catherine Liu said...

I have followed this discussion with great interest, and my strengths are not in the budget area, but I do think I can see why it is so hard to focus on the general value and benefit of the humanities and arts for a research university.

Here is what I think is unique and valuable about grounding a university education in the humanities and liberal arts, including arts...an expanded understanding of the creative process, a suspension, however temporary of ends driven instrumental thinking allows for the exercise of intellectual speculation and freedom in the humanities and arts classroom. Experimentation, speculation, grounded in the forging of a shared, critical language are elements of humanities education and research that can be very exhilirating. Our students are inspired by this set of conditions -- not always, but more often than one might expect. Now, do these anti-instrumental values of creative engagement with materials and others, grounded in philosophical and critical traditions which we would all recognize as historically important whether for liberal, radical or conservative politics are being attacked by an explosive presentism in the administrative imagination. We are increasingly less free to do the kinds of speculative, critical and creative work that we committed ourselves to. Why? popular suspicion and defunding of these areas, a loss of prestige in Cold War free market capitalism, and the demise of Fordism and a transition to flexible accumulation forms of political and economic organization. All of that notwithstanding, the core values of speculative thinking and creativity are inspiring to our students, a minority of all students perhaps , but a large minority nevertheless, who find that we offer them a breath of fresh air outside of premed, prelaw, and preprofessional training. Do we have the language to defend these values at the macro-level? I'm not sure, but I do agree with contrarian that the star system has sapped our confidence in the humanities and arts...The star system is not the final problem with inadvertent undermining of ways of working and thinking in the University itself that are not ends driven or vocational.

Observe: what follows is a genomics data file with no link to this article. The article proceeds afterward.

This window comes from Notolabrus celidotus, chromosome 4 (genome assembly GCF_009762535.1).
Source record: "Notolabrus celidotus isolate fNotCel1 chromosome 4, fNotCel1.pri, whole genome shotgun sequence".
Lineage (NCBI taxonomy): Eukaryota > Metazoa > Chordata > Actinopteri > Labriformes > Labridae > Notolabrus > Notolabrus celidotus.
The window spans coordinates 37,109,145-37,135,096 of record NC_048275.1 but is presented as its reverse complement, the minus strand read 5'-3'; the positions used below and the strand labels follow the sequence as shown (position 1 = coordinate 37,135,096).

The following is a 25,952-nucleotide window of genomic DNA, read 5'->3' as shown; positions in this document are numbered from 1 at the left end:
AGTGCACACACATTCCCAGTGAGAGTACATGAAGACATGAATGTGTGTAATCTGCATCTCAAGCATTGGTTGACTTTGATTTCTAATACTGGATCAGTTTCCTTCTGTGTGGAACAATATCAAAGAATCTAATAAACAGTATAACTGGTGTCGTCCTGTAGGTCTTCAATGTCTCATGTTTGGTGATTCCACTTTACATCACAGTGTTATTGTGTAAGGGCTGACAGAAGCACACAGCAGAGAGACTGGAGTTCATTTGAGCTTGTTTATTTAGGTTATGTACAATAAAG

Bob Samuels said...

Just a response on the pension. The pension went down $16 billion and the total investments went down $23 billion. Then, this year, they gained back $10 billion. My concern is that they are invested in derivatives and real estate, which can not be valued or marketed. Throughout the 2000s, the UC underperformed Calstirs and Calpers. These are the facts.

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cutting humanities said...